A very complete machine, invented by Mr. Cameron, of Glasgow, calculated to offer a strong resistance to the pressure of the gas, and force a considerable quantity into water, is shown below. The gas generator a, is made of cast iron, three quarters of an inch thick, and lined interiorly with sheet lead, (of 9 lbs. weight to the foot,) to prevent the action of the acid upon the iron. This vessel contains about 15 gallons, and is filled up to the dotted line by a mixture of whiting and water; it has an agitator b, also lined with sheet lead, and which works on a pivot at the bottom, the axis passing through the stuffing-box c, at the top of the vessel. The acid holder e, is formed of lead, of the capacity of two gallons, and is filled with oil of vitriol up to the dotted line. The acid is kept from running down into the generator by means of the conical plug /, which fits into a conical opening in the leaden pipe g. This plug is attached to a rod, and moves up and down through the stuffing-box h, and is prevented from turning round by means of a pin k, moving in a slit in the bridle I, and the screw-nut m is riveted loose into the top of the bridle.
The pipe n, which forms a communication between the top of the acid-holder e, and the pipe s, in which the plug-rod moves, preserves an equilibrium of pressure, so as to prevent the acid from rising higher in the pipe s than the level of the acid in the acid-holder, by which means the brass work of the stuffing-box is preserved from injury. To prevent any of the sulphuric acid from being carried over by the effervescence, an intermediate vessel o, containing about three gallons, is formed either of thick sheet lead alone, or of cast iron, lined with lead. This intermediate vessel is filled with water up to the dotted line. The impregnator v should contain about 16 gallons. It may be made either of copper tinned, or of cast iron, lined with sheet-lead; and the agitator m may either be of tinned copper, or of maple-wood; which last, giving no taste to the water, is for that reason preferable. This impregnator is filled up to the dotted line with water, to which, in making saline waters, the proper proportion of sesqui-carbonate of soda, carbonate of magnesia, or other ingredient, is to be added. A pressure-gauge t, of quicksilver, is to be placed at a little distance, and connected by means of a leaden pipe. The" operation of this apparatus is very simple.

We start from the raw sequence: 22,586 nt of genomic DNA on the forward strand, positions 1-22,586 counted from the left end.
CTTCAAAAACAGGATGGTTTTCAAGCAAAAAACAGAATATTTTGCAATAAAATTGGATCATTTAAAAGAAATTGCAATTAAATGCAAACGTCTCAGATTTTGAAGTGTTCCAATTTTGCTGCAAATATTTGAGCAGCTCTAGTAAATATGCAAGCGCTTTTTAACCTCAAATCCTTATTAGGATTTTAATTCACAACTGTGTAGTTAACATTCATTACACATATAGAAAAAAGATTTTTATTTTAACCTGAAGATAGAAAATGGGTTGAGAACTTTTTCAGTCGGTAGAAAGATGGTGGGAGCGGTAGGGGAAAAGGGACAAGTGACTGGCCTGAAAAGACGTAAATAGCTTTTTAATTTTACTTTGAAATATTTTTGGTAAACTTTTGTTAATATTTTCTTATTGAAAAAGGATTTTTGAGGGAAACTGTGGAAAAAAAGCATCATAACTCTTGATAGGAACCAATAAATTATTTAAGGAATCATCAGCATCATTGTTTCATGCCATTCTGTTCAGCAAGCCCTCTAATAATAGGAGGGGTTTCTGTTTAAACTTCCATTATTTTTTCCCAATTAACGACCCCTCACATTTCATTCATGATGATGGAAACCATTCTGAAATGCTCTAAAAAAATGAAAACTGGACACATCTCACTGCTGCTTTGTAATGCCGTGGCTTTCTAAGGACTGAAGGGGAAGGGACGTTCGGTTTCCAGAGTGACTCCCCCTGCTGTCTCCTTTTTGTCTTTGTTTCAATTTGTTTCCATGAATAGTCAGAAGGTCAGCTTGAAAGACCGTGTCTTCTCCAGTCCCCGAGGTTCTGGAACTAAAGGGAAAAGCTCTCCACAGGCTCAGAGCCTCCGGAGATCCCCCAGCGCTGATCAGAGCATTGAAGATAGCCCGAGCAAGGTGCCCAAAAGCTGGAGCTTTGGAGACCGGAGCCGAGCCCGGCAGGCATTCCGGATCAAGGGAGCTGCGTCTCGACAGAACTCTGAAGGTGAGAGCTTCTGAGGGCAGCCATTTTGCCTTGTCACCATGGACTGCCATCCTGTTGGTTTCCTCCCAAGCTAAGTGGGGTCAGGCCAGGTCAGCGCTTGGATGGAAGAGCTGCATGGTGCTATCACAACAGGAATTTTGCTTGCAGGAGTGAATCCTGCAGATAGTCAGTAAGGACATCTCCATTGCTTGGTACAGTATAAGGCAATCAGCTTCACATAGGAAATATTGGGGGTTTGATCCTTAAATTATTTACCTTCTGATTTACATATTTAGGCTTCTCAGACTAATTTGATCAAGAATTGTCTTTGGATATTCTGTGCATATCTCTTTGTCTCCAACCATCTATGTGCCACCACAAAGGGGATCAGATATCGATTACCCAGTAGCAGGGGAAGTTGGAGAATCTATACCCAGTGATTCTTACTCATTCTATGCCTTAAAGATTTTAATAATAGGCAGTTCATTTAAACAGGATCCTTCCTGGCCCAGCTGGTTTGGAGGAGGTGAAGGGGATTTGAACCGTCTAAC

By turning the nut m the plug is raised, allowing the sulphuric acid to run down into the generator o, where it acts upon the whiting, disengaging the carbonic acid gas in proportion to the quantity of sulphuric acid admitted at a time. The nut m being turned the other way, lowers the plug, and stops the descent of the sulphuric acid, thus regulating the disengagement of the gas, and preventing too violent an effervescence. The disengaged gas passes through the intermediate vessel into the impregnator v, where it is absorbed by the water. The impregnated water is then drawn off into strong half-pint bottles, by means of a cock, which descends to the bottom of the bottle; on withdrawing the bottle, it should be instantly corked, and the corks be wired or tied down.